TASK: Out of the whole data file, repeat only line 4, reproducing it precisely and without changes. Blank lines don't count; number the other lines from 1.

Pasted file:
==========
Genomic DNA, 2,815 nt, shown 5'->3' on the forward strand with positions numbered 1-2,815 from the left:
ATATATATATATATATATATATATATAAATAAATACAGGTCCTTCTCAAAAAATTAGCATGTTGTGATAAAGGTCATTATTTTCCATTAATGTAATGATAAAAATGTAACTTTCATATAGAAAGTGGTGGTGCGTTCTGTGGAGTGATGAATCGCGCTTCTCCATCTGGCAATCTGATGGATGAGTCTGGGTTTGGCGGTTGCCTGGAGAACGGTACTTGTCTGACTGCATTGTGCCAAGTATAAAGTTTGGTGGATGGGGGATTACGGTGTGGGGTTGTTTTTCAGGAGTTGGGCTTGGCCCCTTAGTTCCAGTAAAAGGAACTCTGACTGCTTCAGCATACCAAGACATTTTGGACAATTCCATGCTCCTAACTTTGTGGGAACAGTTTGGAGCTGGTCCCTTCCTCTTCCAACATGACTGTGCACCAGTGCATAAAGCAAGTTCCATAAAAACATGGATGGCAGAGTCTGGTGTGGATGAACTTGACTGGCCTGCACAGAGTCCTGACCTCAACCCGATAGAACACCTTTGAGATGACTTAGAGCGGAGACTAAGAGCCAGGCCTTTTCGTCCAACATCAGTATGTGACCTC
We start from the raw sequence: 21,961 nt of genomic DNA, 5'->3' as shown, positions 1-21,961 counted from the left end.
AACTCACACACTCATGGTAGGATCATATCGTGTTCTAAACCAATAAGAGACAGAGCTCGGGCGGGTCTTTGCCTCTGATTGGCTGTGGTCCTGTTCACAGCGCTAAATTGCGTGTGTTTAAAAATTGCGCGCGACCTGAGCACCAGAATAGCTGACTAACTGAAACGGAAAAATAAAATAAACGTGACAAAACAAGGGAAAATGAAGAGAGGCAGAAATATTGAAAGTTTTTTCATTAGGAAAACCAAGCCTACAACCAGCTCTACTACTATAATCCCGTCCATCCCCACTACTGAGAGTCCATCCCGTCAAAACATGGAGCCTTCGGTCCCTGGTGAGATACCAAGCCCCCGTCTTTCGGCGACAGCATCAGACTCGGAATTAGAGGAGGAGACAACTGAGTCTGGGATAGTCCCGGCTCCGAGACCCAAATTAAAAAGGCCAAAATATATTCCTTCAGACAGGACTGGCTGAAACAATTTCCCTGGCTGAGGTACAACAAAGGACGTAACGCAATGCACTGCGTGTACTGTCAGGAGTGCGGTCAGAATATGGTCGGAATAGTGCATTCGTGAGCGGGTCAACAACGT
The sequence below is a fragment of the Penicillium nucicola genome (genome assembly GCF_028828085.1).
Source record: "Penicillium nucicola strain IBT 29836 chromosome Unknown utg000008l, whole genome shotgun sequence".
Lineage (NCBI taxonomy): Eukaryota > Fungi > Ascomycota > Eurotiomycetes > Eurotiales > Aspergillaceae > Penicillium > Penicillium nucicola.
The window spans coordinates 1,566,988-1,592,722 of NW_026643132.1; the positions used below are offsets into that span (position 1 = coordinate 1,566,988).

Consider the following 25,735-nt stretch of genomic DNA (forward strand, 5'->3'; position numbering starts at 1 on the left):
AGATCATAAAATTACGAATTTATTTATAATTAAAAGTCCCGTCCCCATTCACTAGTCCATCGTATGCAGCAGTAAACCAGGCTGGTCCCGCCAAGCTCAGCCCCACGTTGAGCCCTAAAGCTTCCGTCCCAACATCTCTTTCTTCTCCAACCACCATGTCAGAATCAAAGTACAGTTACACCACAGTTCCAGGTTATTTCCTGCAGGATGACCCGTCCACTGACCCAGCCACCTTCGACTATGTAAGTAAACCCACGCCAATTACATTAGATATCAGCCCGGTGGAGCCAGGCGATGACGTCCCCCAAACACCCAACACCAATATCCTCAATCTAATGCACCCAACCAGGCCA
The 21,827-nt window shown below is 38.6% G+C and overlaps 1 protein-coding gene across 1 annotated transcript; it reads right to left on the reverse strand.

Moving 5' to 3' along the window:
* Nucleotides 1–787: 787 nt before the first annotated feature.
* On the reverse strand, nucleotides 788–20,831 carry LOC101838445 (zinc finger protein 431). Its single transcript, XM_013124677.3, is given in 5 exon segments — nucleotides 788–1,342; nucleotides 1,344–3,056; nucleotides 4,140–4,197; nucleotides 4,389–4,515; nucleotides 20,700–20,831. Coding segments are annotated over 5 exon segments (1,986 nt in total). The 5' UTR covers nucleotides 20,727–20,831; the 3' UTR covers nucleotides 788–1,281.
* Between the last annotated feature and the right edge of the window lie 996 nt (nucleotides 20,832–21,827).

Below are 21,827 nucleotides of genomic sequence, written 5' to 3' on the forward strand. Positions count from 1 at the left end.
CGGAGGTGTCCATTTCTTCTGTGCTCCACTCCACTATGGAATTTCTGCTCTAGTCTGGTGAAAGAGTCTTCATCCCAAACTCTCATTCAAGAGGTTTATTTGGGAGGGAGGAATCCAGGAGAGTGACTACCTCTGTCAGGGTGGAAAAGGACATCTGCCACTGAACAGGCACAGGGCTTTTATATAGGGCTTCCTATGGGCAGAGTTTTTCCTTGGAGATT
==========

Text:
AACTCACACACTCATGGTAGGATCATATCGTGTTCTAAACCAATAAGAGACAGAGCTCGGGCGGGTCTTTGCCTCTGATTGGCTGTGGTCCTGTTCACAGCGCTAAATTGCGTGTGTTTAAAAATTGCGCGCGACCTGAGCACCAGAATAGCTGACTAACTGAAACGGAAAAATAAAATAAACGTGACAAAACAAGGGAAAATGAAGAGAGGCAGAAATATTGAAAGTTTTTTCATTAGGAAAACCAAGCCTACAACCAGCTCTACTACTATAATCCCGTCCATCCCCACTACTGAGAGTCCATCCCGTCAAAACATGGAGCCTTCGGTCCCTGGTGAGATACCAAGCCCCCGTCTTTCGGCGACAGCATCAGACTCGGAATTAGAGGAGGAGACAACTGAGTCTGGGATAGTCCCGGCTCCGAGACCCAAATTAAAAAGGCCAAAATATATTCCTTCAGACAGGACTGGCTGAAACAATTTCCCTGGCTGAGGTACAACAAAGGACGTAACGCAATGCACTGCGTGTACTGTCAGGAGTGCGGTCAGAATATGGTCGGAATAGTGCATTCGTGAGCGGGTCAACAACGT